Second, and perhaps more egregious, there is a strong vibe of "the best example of this sort of food is X, and it is the best because I say so." For instance, in the chapter on coffee, Jacobsen presents an interview with George Howell, a guy who has started (or re-started) a tradition of coffee "cuppings," or tastings. This guy contends that a light roast is the way that coffee is supposed to be, and that a dark roast is a trick that coffee merchants play on coffee drinkers in order to sell an inferior product. Fine, ok, I buy that, but the guy describes one of his first cuppings. Several notables in the American coffee world were presented with a blind panel of coffees and asked to say which was the best. One of the notables invariably picked the darkest roasts, saying "this one, I like this one the best." Jacobsen, and Howell, respond by saying "no, you're wrong, that's not the best. This one is." You see, perhaps, the problem - one the one hand, Jacobsen (and the people he is talking to) are suggesting that some products are superior to others, and that as a result we should like those better. But, the way they present this, they imply that if we claim to like an inferior product, it is because we are wrong - that we don't actually know what we like, that we are deluding ourselves. In the chapter on chocolate, this comes out quite strongly - Jacobsen is not a fan of the current push for darker and darker chocolates. He describes the people who enjoy a really dark chocolate as being involved in a cult - he says that he's not going to convince them of his rightness, and so it's not even worth trying. This tone of smugness was all through the book; sometimes it was a lot closer to the surface than at other times.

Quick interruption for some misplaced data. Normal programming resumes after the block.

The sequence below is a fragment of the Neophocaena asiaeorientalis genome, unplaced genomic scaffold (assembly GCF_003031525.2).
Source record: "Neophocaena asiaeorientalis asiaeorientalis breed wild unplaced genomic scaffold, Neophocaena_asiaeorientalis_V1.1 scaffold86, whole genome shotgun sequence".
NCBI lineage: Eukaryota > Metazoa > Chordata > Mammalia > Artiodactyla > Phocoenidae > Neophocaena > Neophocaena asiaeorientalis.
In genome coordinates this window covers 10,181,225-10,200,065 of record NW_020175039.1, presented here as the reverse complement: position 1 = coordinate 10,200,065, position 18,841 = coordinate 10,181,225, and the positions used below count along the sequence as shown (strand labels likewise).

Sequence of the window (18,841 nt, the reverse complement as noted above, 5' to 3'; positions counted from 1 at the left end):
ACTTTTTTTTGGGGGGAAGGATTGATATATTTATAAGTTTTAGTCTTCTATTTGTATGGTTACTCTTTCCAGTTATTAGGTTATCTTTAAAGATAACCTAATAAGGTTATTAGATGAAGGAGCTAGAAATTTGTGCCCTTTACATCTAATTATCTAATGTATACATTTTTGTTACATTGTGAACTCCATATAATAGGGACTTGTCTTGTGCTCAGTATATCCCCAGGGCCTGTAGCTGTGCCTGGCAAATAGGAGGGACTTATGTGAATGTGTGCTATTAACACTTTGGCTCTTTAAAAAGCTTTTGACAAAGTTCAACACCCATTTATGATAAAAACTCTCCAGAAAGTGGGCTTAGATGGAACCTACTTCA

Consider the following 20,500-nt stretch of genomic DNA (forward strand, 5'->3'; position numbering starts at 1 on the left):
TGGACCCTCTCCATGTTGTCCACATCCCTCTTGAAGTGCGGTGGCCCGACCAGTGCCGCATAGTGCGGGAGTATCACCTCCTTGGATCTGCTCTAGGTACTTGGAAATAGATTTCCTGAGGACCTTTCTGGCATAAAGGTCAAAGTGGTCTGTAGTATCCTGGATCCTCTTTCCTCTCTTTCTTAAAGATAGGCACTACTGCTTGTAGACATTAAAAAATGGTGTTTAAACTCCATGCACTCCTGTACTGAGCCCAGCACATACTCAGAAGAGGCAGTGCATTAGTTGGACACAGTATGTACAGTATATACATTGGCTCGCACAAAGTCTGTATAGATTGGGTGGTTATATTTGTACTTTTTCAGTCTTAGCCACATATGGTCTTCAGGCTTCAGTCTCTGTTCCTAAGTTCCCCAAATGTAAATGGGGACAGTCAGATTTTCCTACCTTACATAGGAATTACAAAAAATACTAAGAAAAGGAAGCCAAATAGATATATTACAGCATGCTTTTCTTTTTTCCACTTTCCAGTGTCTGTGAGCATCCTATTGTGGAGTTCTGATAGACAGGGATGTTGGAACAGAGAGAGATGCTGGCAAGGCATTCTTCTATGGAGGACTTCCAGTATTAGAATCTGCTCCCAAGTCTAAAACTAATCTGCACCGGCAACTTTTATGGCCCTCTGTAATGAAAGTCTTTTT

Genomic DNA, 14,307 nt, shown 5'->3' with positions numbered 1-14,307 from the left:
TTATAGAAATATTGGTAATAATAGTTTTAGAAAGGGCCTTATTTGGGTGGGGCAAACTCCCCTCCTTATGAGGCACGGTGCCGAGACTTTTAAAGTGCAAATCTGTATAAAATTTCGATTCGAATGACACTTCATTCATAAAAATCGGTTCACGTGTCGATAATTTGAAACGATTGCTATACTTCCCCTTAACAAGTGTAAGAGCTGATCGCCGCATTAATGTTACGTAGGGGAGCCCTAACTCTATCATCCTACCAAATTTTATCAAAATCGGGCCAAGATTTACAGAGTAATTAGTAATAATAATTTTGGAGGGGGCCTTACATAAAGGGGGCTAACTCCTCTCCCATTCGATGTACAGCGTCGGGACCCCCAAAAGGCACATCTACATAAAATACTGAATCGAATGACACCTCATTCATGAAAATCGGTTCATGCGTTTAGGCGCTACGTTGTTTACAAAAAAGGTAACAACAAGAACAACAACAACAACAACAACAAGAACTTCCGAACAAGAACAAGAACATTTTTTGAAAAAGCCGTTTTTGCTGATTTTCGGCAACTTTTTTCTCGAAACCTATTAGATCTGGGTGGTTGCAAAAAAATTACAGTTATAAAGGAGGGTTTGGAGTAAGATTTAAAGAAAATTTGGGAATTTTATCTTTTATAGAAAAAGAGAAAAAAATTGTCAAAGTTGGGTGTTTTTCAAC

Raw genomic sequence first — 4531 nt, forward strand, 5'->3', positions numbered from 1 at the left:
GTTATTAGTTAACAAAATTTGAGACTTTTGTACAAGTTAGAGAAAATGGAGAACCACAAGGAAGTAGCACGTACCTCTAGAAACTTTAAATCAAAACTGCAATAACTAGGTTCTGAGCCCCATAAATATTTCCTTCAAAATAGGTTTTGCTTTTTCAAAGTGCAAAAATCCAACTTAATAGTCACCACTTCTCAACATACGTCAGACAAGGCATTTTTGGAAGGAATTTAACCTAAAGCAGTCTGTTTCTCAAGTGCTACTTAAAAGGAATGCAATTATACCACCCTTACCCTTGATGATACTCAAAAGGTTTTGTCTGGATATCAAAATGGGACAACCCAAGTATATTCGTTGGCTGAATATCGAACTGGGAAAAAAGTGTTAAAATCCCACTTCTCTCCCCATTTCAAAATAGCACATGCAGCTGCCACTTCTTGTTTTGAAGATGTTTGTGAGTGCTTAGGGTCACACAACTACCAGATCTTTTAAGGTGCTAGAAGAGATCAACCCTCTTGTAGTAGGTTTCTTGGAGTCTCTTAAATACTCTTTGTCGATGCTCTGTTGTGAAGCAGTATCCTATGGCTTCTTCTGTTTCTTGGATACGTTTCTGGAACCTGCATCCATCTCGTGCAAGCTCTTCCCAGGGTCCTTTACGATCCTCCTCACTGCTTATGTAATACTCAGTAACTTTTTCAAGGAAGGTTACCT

So. I loved the food descriptions. I'm sympathetic to the idea that support for small scale production of artisanal products result in better food, in better conditions for the producers, and in a generally better world. I wish I could afford to provide more of that support than I do. I also wish that my camp, the camp of people who like that sort of thing, wasn't full of smug folks who think that liking a superior product makes them a superior human being.
That's it for this week, but I'd like to remind you that YOU are a superior human being for reading this.